It was fun to pretend climate change wasn't a problem, wasn't it? Now it's time to face the elephant in the room. According to a massive new study — one being hailed as the definitive report on the impact of carbon pollution in the U.S. — climate change isn't just real, it's creating catastrophe around the country.
Water is growing scarcer in the driest regions of the U.S., and heavy rains are becoming more common in the wettest regions. Heat waves are now not only a regular occurrence, but are more severe than ever. Floods and rising waters are impacting not only America's farmland but urban centers like Miami and New York City. Wildfires are growing worse. Forests are being consumed by insects that have seen a population boom in the warmer climate. Thunderstorms and hurricanes are more menacing.
A group of 300 leading climate scientists and experts put together the congressionally mandated report, which was reviewed by the National Academy of Sciences.
Their conclusion is sobering: "Climate change, once considered an issue for a distant future, has moved firmly into the present," the National Climate Assessment says, adding that the evidence of man-made climate change "continues to strengthen" and that "impacts are increasing across the country."
To be even more clear, this is happening:
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This could be the watershed moment for climate change. For years, the issue has been paid mostly lip service, reserved to political sound bites and not much political action. Climate change has been important enough that for every year since 1995, world leaders have summoned at annual UN climate conferences to hash out ideas to curb carbon emissions. But few solutions have come into effect. Novel answers like cap and trade were trashed. The U.S. has the lowest emissions pledge of any developed country.
In 2008, President Barack Obama campaigned heavily on the premise of taking broad steps to stem the effects of global climatic changes if he was elected president. But during his re-election campaign in 2012, Obama barely mentioned the issue. In his second inaugural address, Obama placed climate change at the forefront of his political agenda, but no major action has taken place. Meanwhile, Republicans voted to literally deny the reality of climate change.
And here we are, in 2014. ABC News meteorologist Melissa Griffin claims this year could be the globally warmest year on record, with 2015 even warmer.
"Summers are longer and hotter, and extended periods of unusual heat last longer than any living American has ever experienced," the climate report continued. "Winters are generally shorter and warmer. Rain comes in heavier downpours. People are seeing changes in the length and severity of seasonal allergies, the plant varieties that thrive in their gardens, and the kinds of birds they see in any particular month in their neighborhoods."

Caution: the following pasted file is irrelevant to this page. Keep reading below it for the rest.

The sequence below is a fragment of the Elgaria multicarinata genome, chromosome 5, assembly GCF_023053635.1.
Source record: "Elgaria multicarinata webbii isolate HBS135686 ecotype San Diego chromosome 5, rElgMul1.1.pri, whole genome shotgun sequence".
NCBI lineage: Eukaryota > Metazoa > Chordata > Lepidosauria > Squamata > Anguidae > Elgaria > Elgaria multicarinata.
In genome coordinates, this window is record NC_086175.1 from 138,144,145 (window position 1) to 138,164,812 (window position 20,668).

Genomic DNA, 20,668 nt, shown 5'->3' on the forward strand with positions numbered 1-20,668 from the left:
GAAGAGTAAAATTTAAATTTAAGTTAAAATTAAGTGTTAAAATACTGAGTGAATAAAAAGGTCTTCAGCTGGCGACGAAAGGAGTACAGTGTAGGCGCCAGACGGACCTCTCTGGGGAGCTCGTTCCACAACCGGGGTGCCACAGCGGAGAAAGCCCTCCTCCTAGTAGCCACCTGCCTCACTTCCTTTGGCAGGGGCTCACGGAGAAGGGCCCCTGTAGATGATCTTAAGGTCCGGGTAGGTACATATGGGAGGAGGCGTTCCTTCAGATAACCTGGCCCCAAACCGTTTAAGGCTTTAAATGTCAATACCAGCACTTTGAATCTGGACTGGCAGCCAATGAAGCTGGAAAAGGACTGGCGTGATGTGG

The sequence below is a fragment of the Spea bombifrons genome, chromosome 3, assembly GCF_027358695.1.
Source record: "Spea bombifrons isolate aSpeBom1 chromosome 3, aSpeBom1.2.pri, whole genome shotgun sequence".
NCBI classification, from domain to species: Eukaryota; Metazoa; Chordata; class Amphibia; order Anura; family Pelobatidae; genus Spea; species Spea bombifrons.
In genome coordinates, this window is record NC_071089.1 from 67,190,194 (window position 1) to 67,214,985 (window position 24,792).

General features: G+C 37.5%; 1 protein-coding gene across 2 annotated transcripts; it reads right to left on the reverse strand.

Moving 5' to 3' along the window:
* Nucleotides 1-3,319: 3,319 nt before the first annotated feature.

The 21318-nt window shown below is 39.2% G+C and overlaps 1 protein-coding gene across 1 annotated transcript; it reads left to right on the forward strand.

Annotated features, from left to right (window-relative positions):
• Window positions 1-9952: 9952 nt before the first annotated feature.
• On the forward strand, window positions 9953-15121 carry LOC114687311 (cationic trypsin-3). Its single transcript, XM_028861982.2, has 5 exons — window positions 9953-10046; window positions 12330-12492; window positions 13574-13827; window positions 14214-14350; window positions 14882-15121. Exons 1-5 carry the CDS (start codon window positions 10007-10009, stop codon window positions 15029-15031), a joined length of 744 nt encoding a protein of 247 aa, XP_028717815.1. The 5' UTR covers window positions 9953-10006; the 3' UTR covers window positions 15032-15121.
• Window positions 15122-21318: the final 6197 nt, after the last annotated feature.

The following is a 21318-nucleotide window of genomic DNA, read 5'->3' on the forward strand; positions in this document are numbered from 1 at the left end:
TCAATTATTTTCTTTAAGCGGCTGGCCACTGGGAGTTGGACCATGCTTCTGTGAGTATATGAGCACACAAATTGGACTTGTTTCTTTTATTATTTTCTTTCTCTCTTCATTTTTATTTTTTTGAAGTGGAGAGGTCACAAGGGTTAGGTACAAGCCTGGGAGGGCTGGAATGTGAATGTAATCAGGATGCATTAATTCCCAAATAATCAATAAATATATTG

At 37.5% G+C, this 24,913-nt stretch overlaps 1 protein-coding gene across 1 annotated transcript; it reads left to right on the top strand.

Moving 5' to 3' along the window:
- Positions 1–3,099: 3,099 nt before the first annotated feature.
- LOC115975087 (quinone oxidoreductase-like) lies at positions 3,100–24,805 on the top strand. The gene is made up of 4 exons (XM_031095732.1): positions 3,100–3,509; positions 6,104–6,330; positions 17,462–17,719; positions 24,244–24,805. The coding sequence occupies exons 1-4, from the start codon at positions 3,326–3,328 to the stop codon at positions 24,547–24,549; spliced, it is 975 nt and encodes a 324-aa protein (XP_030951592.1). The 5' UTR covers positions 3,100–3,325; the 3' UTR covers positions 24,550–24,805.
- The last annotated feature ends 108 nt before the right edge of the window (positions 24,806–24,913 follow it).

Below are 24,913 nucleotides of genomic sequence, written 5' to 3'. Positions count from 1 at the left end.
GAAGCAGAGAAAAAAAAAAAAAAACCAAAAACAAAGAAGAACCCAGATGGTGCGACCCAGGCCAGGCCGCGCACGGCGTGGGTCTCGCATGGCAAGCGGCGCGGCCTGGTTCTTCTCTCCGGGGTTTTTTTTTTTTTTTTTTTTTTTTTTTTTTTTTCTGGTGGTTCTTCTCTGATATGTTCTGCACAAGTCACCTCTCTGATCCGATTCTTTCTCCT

The new report is in line with a similar analysis provided by the UN in late March. As the UN report explained, climate change was causing worldwide problems including famine, war and mass migration. The most vulnerable parts of the planet are expected to be hit the hardest, worsening existing problems such as air pollution, coastal erosion in low-lying areas and the availability of water in sub-Saharan Africa — leading to climate change-related migration, conflict and security issues. The UN report warned that the problems caused by climate change are likely to grow substantially worse unless greenhouse emissions are brought under control.
"Americans face choices," the study outlines. Hard choices. Time is running out to save the U.S. from climate catastrophe. "Climate change presents a major challenge for society," the report warns. "There is mounting evidence that harm to the nation will increase substantially in the future unless global emissions of heat-trapping gases are greatly reduced."
There is a new groundswell of action building. Young people are leading the way to redefine the public perception of climate change as a non-issue. Studies show 71% of Millennials agree that the country should "do whatever it takes to protect the environment" and 51% say "stricter environmental laws and regulations are worth the cost."
They're even making public pushes to demand action. In 2011, thousands of young people supported by 30-plus environmental and constitutional professors filed suit against the Environmental Protection Agency and the Departments of Agriculture, Defense, Commerce, Energy and the Interior. Individual actions have been filed in all 50 states. All allege that government inaction on climate change violates their rights under the Public Trust Doctrine, which obligates the government to protect resources for the public's reasonable use.
It is, of course, only a tiny step in the right direction. Action on the issue won't be easy. However, as the effects of environmental issues like Hurricane Sandy and the California drought have demonstrated, there is no better time than now to attempt to take action.
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